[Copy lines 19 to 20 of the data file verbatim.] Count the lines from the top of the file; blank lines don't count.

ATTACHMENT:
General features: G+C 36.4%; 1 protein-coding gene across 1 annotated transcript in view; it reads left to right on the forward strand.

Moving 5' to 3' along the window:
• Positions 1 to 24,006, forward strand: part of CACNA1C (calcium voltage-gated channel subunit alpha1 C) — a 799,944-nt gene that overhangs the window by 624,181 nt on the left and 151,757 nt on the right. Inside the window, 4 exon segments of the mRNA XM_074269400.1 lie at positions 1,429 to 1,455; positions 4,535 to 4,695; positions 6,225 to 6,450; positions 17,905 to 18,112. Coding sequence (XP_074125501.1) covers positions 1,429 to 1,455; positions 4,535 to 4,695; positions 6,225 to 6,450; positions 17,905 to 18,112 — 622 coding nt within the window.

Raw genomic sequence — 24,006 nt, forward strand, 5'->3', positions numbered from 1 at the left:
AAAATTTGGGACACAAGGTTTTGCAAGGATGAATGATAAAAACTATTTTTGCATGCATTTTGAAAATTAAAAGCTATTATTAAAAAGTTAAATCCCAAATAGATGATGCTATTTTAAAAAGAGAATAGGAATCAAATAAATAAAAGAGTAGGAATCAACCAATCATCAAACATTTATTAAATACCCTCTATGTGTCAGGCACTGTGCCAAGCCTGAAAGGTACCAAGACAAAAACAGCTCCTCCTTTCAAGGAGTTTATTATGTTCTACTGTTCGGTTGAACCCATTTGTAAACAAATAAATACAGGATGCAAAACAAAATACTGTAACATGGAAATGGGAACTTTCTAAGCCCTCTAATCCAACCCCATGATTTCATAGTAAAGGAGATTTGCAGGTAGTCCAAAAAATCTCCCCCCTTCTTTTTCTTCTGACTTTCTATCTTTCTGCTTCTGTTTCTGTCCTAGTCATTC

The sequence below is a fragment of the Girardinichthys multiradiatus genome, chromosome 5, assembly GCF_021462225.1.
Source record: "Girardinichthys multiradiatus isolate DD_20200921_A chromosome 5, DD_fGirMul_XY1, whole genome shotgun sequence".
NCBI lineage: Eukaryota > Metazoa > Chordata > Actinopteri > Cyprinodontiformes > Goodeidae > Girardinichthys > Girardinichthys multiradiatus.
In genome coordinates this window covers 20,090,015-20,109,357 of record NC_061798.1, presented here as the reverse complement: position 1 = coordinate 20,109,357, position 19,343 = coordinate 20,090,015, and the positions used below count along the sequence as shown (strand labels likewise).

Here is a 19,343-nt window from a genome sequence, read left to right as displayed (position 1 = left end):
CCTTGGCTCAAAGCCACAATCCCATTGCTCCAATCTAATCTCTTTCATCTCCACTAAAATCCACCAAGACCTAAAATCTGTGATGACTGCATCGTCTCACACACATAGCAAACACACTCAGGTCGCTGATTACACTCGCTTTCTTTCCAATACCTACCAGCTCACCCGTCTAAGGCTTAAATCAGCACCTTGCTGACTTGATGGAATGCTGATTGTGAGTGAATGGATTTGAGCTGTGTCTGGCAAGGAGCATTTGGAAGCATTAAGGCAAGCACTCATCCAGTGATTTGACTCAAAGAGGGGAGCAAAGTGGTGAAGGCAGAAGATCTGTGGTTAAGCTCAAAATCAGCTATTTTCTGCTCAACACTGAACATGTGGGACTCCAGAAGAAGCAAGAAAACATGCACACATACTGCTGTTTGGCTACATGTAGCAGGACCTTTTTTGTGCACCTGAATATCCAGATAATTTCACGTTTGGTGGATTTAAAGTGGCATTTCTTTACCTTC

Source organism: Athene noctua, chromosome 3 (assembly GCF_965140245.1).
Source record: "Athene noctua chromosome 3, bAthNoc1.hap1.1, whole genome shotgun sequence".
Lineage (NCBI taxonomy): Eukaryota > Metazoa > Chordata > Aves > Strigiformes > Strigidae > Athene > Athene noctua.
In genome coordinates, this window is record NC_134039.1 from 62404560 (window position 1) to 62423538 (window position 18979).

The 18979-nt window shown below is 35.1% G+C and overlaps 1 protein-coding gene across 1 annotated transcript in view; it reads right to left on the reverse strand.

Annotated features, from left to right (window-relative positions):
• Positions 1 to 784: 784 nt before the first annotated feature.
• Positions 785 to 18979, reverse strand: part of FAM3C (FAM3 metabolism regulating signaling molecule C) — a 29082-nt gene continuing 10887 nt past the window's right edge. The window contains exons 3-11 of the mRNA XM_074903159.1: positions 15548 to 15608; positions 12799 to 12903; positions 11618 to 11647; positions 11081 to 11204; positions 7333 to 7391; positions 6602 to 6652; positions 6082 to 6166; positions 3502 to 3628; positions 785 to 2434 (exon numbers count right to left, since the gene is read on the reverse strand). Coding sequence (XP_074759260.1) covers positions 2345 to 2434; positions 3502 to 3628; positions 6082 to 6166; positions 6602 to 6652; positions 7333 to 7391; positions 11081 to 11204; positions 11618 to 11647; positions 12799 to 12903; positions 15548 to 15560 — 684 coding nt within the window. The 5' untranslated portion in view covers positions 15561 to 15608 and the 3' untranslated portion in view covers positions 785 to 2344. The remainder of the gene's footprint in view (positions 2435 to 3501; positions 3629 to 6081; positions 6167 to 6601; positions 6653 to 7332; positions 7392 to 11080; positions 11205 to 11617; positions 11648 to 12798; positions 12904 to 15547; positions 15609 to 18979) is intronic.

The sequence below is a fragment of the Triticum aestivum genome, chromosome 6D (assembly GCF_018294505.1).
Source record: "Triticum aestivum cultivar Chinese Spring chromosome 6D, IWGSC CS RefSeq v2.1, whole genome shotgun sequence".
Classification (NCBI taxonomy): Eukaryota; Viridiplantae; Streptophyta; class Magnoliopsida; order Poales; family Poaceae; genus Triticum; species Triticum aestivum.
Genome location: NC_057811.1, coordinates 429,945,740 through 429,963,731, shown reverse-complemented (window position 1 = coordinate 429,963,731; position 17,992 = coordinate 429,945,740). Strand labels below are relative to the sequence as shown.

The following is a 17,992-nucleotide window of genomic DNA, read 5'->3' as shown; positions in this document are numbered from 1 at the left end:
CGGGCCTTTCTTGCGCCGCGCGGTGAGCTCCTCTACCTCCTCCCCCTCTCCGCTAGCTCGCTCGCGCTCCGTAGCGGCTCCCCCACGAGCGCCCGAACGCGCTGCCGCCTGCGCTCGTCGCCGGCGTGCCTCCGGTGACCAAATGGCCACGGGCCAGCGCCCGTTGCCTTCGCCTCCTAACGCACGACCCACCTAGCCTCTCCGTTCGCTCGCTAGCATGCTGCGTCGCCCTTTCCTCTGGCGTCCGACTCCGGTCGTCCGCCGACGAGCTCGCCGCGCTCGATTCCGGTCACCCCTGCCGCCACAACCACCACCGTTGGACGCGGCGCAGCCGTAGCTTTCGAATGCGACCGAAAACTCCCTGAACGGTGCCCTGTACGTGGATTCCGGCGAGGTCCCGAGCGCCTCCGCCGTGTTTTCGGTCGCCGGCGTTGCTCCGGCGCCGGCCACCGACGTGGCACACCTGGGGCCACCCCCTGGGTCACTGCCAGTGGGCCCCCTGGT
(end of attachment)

• Positions 785 to 18979, reverse strand: part of FAM3C (FAM3 metabolism regulating signaling molecule C) — a 29082-nt gene continuing 10887 nt past the window's right edge. The window contains exons 3-11 of the mRNA XM_074903159.1: positions 15548 to 15608; positions 12799 to 12903; positions 11618 to 11647; positions 11081 to 11204; positions 7333 to 7391; positions 6602 to 6652; positions 6082 to 6166; positions 3502 to 3628; positions 785 to 2434 (exon numbers count right to left, since the gene is read on the reverse strand). Coding sequence (XP_074759260.1) covers positions 2345 to 2434; positions 3502 to 3628; positions 6082 to 6166; positions 6602 to 6652; positions 7333 to 7391; positions 11081 to 11204; positions 11618 to 11647; positions 12799 to 12903; positions 15548 to 15560 — 684 coding nt within the window. The 5' untranslated portion in view covers positions 15561 to 15608 and the 3' untranslated portion in view covers positions 785 to 2344. The remainder of the gene's footprint in view (positions 2435 to 3501; positions 3629 to 6081; positions 6167 to 6601; positions 6653 to 7332; positions 7392 to 11080; positions 11205 to 11617; positions 11648 to 12798; positions 12904 to 15547; positions 15609 to 18979) is intronic.

The sequence below is a fragment of the Triticum aestivum genome, chromosome 6D (assembly GCF_018294505.1).